We’ve all used the expression, “Don’t lose any sleep over it.” Turns out that losing sleep is one thing that can happen a lot more frequently as we age and it often is associated with other serious medical conditions. The common causes of older adult insomnia are dementia, heart disease, kidney disease, heartburn or reflux, asthma, diabetes, thyroid disease or even prostate issues. So if you are a caregiver to an older adult who has been having trouble sleeping, it is worth paying attention.
And at the same time, insomnia is not always just one kind of condition. Some older adults have trouble falling asleep initially and some have trouble staying asleep. Some insomniacs may wake up several times a night, perhaps because they need to make trips to the bathroom, and some just cannot seem to feel rested in the mornings because they do not get a quality night’s sleep.
As we grow older we need less sleep than we did as children or teenagers. Although we as a nation seem to deprive ourselves of sleep by getting up early, staying up late or both, the average adult needs about seven to eight hours of sleep a night to function well. People who say they need less may just have grown accustomed to getting by with less sleep, but they may also have a difficult time focusing during the day or may be cranky or irritable.
Sometimes it may simply be consuming caffeine, nicotine or alcohol, or it can be nutritional supplements or even vigorous exercise too close to bedtime that get in the way of good night’s sleep. If you know someone who has trouble getting enough quality sleep, here are some tips that may help without resorting to the pharmaceutical sleep aids we have seen advertised a lot:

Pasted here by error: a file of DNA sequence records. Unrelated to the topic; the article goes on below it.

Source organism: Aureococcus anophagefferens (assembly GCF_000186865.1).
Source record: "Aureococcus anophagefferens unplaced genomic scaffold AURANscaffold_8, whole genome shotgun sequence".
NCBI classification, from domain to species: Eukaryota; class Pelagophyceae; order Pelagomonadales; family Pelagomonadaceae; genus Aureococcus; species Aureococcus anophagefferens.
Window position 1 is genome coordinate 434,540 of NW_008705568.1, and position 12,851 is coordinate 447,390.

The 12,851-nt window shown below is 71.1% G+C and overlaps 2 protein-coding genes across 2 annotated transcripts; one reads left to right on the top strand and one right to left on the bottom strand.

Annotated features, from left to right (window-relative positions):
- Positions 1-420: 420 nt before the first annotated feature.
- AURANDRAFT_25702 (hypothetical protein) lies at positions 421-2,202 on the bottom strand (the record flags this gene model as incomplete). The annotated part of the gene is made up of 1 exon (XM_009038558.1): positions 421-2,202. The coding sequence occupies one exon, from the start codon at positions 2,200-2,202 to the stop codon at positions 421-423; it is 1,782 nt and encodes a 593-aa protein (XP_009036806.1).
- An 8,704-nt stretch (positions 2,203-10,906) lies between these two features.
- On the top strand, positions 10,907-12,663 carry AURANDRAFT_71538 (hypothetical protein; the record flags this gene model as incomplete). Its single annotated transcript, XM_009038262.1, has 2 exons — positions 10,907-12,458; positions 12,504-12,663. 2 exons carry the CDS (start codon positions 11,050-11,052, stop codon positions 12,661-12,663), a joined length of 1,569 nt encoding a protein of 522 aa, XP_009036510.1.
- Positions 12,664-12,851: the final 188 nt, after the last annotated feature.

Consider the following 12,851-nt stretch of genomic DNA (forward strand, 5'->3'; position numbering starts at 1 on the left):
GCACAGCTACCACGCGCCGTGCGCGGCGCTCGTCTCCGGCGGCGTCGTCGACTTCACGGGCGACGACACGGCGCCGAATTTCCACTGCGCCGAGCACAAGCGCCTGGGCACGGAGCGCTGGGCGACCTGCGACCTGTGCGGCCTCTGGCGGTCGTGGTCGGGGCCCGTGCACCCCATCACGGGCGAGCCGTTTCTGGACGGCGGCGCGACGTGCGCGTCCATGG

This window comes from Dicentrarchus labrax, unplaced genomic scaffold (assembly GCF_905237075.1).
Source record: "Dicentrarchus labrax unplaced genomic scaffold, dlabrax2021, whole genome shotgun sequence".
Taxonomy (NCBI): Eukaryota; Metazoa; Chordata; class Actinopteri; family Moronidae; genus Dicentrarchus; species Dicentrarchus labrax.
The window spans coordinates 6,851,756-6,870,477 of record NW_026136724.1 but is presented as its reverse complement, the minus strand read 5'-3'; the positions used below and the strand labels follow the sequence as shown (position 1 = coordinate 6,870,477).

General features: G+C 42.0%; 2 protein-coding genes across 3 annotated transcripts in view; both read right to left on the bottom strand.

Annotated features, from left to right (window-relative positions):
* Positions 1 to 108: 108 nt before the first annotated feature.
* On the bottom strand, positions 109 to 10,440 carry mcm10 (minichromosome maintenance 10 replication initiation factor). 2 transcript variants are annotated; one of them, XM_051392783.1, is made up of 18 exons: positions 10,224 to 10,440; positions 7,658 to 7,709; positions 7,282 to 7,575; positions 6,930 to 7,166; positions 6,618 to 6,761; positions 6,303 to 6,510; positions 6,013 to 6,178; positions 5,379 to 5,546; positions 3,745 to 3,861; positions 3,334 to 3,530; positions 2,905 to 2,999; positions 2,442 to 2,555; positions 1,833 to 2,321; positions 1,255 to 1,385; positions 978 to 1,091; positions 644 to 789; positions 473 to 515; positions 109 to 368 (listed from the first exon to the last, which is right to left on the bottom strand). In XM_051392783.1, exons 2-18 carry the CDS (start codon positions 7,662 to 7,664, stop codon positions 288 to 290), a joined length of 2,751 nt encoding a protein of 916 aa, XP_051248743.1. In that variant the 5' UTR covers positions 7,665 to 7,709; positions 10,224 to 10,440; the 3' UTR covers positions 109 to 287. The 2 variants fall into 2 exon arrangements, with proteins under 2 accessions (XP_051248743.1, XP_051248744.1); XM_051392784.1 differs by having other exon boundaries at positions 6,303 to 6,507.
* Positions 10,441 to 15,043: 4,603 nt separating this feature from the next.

1. It may be the afternoon nap that has to be taken out of the day’s schedule in order to feel sufficiently tired to sleep at night…or the dozing off in front of the television after supper.
2. Make sure the bedroom is dark enough and quiet enough, and move the clock out of sight so that there is not the temptation to keep checking what time it is.
3. Don’t use the bed as place where you eat, watch television or read so much that it is no longer that restful haven at the end of a day.
4. Try to go to bed at the same time every night, and have some real physical activity each day so that the body will have something from which to be tired.
5. Encourage your older adult to make a written list of the things they will do the next day so that the mind does not get caught up in the mental list-making that keeps the body awake.
6. Above all, relax before bed time; it can be helpful to have a calming time that helps to really separate the day’s activities from the night’s surrender to sleep.
Charlotte Bishop is a Geriatric Care Manager and founder of Creative Case Management, certified professionals who are geriatric advocates, resources, counselors and friends to older adults and their families in metropolitan Chicago. Please email your questions to firstname.lastname@example.org.